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Gordon A

Fowler 150 hp diesel shunter

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I am carrying out some research into the 150hp 0-4-0 Fowler diesel shunter.

 

post-7071-0-49141000-1538653777_thumb.jpg

 

The information I have is that 120 of these engines were built in the second world war for the government to move munitions.

After the war many were transferred to B.R. with some going to industrial use.

 

post-7071-0-43437400-1538653917_thumb.jpg

 

1) I am looking to identify as many build numbers and build years as possible ie: 22878/1939 the prototype engine in my picture.

Besides the afore mentioned loco I am aware of locos 22882/1939, 22888/1940, 22891/1940, 22896/1940, 22912/1940, and 22915/1940.

 

2) How many of these locomotives still survive today?

    I am aware of the engine at Erwood and one at the Pontypool & Blaenavon Railway.

 

Many thanks

 

Gordon A

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The one at Pontypool and Blaenavon is an 0-6-0, as far as I know unique. I've measured one at Dalmellington and a TH rebuild on the same frame at Peak Rail. I think there's one at Embsay but I've not seen it yet and possibly one on the Derwent Valley. 

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After the war many were transferred to B.R. .....

 

 

Not as far as I am aware.

 

Regards,

John Isherwood.

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The one at Pontypool and Blaenavon is an 0-6-0, as far as I know unique. I've measured one at Dalmellington and a TH rebuild on the same frame at Peak Rail. I think there's one at Embsay but I've not seen it yet and possibly one on the Derwent Valley. 

 

Yes, just seen that while trawling for information.

 

Gordon A

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Not sure how easy it is to find (nothing coming back from a quick search), but a copy of "John Fowler & Co., Locomotive Works List" by Frank Jux and published by the Industrial Locomotive Society (1985) should have the information you require.  These locomotives were built for the Air Ministry, Admiralty, War Department and Royal Ordnance Factory.  Most of the Air Ministry's locomotives were rebuilt by Fowler in the 1950s, but only three each of the WD and ROF locomotives were so treated.  The Works list gives details of the depots and dates of rebuilding.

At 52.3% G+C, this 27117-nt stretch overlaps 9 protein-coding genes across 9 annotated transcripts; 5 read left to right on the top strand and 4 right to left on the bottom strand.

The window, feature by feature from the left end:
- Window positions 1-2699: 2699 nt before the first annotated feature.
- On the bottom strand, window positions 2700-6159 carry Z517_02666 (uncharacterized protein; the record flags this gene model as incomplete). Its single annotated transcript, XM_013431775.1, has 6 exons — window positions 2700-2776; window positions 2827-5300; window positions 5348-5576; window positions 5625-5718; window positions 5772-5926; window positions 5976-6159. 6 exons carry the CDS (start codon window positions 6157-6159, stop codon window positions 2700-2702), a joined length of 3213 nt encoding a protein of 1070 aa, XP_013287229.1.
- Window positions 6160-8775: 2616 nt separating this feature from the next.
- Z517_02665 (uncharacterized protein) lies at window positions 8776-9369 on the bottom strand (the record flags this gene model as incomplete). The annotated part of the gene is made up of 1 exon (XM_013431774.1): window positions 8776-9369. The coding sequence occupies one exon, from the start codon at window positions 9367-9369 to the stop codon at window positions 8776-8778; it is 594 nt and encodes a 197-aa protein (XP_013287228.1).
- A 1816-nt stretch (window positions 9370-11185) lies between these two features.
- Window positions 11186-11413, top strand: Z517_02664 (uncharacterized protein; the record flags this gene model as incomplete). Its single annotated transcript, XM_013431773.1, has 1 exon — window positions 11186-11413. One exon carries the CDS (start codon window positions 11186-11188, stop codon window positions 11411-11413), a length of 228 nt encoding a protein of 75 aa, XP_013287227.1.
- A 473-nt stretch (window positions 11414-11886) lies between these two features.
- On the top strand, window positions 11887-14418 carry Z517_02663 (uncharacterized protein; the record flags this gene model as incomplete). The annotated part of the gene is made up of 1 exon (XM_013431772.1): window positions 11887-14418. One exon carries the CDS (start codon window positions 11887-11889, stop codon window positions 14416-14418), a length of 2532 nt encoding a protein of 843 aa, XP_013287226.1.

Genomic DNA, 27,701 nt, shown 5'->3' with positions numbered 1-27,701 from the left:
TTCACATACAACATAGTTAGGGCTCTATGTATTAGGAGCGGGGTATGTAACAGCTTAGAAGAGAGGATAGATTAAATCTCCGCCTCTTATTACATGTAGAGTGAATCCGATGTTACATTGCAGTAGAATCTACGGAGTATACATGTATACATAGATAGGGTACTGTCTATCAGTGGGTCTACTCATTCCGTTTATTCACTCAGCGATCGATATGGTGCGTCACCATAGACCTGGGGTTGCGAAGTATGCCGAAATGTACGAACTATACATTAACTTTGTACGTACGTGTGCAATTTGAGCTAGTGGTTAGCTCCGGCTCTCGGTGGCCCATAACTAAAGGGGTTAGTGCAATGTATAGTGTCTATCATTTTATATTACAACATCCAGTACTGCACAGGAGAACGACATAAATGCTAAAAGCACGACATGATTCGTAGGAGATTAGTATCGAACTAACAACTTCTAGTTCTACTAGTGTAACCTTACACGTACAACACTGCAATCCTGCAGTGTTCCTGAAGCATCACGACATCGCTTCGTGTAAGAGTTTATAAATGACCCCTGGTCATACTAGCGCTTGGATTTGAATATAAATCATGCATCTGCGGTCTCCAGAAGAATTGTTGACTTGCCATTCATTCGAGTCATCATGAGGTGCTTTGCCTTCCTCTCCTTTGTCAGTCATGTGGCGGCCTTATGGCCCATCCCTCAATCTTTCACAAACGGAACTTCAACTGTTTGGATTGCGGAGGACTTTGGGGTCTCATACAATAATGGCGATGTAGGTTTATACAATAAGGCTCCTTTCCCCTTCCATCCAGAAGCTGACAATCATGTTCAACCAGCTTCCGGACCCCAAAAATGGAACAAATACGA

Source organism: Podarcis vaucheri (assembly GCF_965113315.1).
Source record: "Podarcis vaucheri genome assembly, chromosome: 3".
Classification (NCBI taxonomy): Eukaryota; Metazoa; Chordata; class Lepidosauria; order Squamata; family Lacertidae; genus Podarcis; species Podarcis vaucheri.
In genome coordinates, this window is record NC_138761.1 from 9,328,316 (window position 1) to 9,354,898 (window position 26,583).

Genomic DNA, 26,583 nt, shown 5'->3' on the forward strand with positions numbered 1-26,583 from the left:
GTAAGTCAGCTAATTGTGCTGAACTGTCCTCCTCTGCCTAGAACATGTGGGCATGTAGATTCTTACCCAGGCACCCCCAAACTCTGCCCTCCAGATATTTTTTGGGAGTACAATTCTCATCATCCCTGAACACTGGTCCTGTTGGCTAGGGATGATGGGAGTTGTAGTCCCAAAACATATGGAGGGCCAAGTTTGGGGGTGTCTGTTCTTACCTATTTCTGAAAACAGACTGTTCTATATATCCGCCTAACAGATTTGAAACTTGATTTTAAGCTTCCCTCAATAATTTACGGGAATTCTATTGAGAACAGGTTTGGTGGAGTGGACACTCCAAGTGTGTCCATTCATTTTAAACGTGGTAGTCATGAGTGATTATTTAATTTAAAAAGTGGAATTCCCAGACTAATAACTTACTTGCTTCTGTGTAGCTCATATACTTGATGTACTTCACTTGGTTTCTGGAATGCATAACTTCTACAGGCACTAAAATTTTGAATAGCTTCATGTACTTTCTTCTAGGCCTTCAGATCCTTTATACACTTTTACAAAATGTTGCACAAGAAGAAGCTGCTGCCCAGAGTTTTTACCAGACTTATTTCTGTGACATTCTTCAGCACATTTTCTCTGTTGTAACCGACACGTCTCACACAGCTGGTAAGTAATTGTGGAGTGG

The prototype 150HP engine type 4C was actually JF 22237/1937.  According to my reckoning (i.e. counting the entries), there were 110 built for the various offices of war by 1945 (a couple of exceptions), the traditional consecutive works numbering ending with 23012/1945 (Air Ministry 271).  Five (b/ns 22878, 22888, 22889, 22971 and 22982) still  exist.  However a further 46 150HP/4C locomotives were built for UK industry and export (India, metre gauge) between 1945 and 1949, with works numbers reflecting the subsequent JF classification scheme (i.e. 42000xx).  Four of these also survive.

 

The survivor at Pontypool & Blaenarvon is JF 22497//1938 - basically the same engine and rating, but as noted a six-wheeler, built for an industrial concern.

Edited by EddieB
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After the war many were transferred to B.R. with some going to industrial use.

 

Not as far as I am aware.

 

The LMR civil engineer had about 6 or 7, and the SR had 2.

 

https://www.flickr.com/photos/[email protected]/15738242917

https://transportsofdelight.smugmug.com/RAILWAYS/BRITISH-DIESEL-AND-ELECTRIC/PRE-TOPS-DIESEL-LOCOMOTIVES/i-K2P68Jp

 

I think these were all new builds though.

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The LMR locomotives were numbered ED1 - ED7.

 

ED1 was former LMS no. 2, JF 21048/1935, an 88HP design with "RH" engine.  The remainder were of the 150HP/4C type covered in this thread. 

 

ED7 was JF 22891/1940, built for ROF Bridgend and acquired by BR in 1955.  ED2-ED6 went straight to British Railways and were part of the batch of 46 (see my previous post), JF 4200041-45 (1949).

 

The Southern ones were: SR 400S/BR(S) DS400, built as JF 22934/1941 for ROF Aycliffe and acquired 1945; and SR 600S/BR(S) DS600, built as JF 22997/1943 for ROF Thorp Arch (Yorkshire) and acquired 1947.

Edited by EddieB
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The LMR locomotives were numbered ED1 - ED7.

 

ED1 was former LMS no. 2, JF 21048/1935, an 88HP design with "RH" engine.  The remainder were of the 150HP/4C type covered in this thread. 

 

ED7 was JF 22891/1940, built for ROF Bridgend and acquired by BR in 1955.  ED2-ED6 went straight to British Railways and were part of the batch of 46 (see my previous post), JF 4200041-45 (1949).

 

The Southern ones were: SR 400S/BR(S) DS400, built as JF 22934/1941 for ROF Aycliffe and acquired 1945; and SR 600S/BR(S) DS600, built as JF 22997/1943 for ROF Thorp Arch (Yorkshire) and acquired 1947.

 

So - only three of the wartime build were acquired by BR.

 

This accords with my impression that the statement that "After the war many were transferred to B.R. ...." was rather over-stating the case.

 

Thanks for chapter and verse on this.

 

Regards,

John Isherwood.

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Thank you every one for the various bits of information.

 

22896/1940 went to Swindon for repair, then to Woolwich Arsenal before going into private industry, as did a number of the ex wartime builds.

 

I acquired quite a bit of information from  "opobs" - Bridgend ROF locomotives. (https://opobs.wordpress.com/2015/05/27/bridgend-rof-locomotives-1/)

(R.o.F = Royal Ordnance Factory)

 

I am going to visit the Fowler archive on Tuesday to see what plans they hold.

 

I am still interested in any further information on these locos.

 

Gordon A

Edited by Gordon A

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Not sure how easy it is to find (nothing coming back from a quick search), but a copy of "John Fowler & Co., Locomotive Works List" by Frank Jux and published by the Industrial Locomotive Society (1985) should have the information you require.  These locomotives were built for the Air Ministry, Admiralty, War Department and Royal Ordnance Factory.  Most of the Air Ministry's locomotives were rebuilt by Fowler in the 1950s, but only three each of the WD and ROF locomotives were so treated.  The Works list gives details of the depots and dates of rebuilding.